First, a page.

Music has a definite impact on us from a very early age. Every parent has used music to soothe the savage infant, hoping to help them drift off to sleep – so we can sneak in some sleep ourselves. So it isn’t much of stretch to think of music affecting the way we think and learn.
Successful Sounds is one organization in Kansas that is putting that to use helping children who face challenges in learning. They use music to achieve non-musical goals. Their website says that music is ”extremely influential on the neurological processes that are responsible for organizing and managing behavior, communication, emotion, sensory, motor and cognitive functioning."
In kindergarten our son was assigned an Individualized Education Plan that made various adaptations to his day in school. He was given a wobble seat to help him sit right, a tilted desk, specially shaped pencils, and music therapy. And as he grew older many of those adaptations were no longer necessary.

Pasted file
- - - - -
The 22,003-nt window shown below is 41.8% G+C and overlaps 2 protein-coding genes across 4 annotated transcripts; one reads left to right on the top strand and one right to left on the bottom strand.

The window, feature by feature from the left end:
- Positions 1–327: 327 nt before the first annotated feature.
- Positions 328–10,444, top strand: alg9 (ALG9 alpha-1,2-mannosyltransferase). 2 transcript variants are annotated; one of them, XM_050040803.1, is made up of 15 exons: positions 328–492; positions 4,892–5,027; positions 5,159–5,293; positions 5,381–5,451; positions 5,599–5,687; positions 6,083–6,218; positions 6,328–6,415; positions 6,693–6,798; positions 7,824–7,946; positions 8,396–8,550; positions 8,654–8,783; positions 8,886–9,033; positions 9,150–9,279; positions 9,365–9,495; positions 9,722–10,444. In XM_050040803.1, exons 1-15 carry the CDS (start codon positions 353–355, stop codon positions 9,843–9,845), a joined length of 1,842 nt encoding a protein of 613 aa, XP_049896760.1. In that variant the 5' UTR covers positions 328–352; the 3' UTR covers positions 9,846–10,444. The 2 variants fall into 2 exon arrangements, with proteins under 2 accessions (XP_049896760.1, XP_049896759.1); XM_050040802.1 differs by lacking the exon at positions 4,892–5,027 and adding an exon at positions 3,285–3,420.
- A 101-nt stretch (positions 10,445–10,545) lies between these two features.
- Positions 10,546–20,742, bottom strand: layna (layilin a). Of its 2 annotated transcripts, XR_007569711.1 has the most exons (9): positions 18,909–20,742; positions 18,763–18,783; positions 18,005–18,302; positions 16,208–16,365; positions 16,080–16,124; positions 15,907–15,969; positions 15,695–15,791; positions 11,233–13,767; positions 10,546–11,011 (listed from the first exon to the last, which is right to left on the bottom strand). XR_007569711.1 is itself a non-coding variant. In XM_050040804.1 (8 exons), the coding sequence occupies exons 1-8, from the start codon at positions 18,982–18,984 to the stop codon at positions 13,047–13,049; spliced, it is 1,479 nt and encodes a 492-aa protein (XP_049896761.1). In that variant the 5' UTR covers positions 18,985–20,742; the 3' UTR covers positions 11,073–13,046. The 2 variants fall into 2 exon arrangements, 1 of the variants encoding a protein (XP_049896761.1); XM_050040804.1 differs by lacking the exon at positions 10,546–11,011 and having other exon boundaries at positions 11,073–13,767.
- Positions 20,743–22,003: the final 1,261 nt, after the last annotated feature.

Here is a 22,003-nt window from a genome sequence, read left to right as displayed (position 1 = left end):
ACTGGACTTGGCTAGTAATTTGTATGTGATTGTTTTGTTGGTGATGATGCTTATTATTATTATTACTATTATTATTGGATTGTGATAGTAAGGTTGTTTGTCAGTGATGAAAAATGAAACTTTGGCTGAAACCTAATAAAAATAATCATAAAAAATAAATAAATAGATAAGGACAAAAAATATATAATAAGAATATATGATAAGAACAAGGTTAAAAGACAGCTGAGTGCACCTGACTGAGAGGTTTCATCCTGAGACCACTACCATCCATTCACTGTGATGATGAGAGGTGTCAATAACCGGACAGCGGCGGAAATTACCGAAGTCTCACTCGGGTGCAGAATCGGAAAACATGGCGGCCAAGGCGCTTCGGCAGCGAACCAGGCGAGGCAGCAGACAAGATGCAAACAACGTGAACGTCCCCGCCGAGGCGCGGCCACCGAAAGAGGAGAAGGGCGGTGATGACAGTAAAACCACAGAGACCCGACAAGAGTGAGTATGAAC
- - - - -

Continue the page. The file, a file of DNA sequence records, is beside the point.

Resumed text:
But music helped him get past a few hurdles that were a source of great frustration for his regular classroom teachers and prevented him from falling behind. By the end of the second grade he no longer received music therapy. We were fortunate enough to live in a school district that made such a service available. Now he is heading into the fifth grade and soon we'll be picking out his first instrument.
So if music is therapeutic and can help us overcome obstacles to learning then shouldn’t we consider it a priority for the students in our own families? Play an instrument, even if you play it badly – I did.
by J. True Anderson
follow me @Justinwrites
check out my blog at www.jtrueanderson.com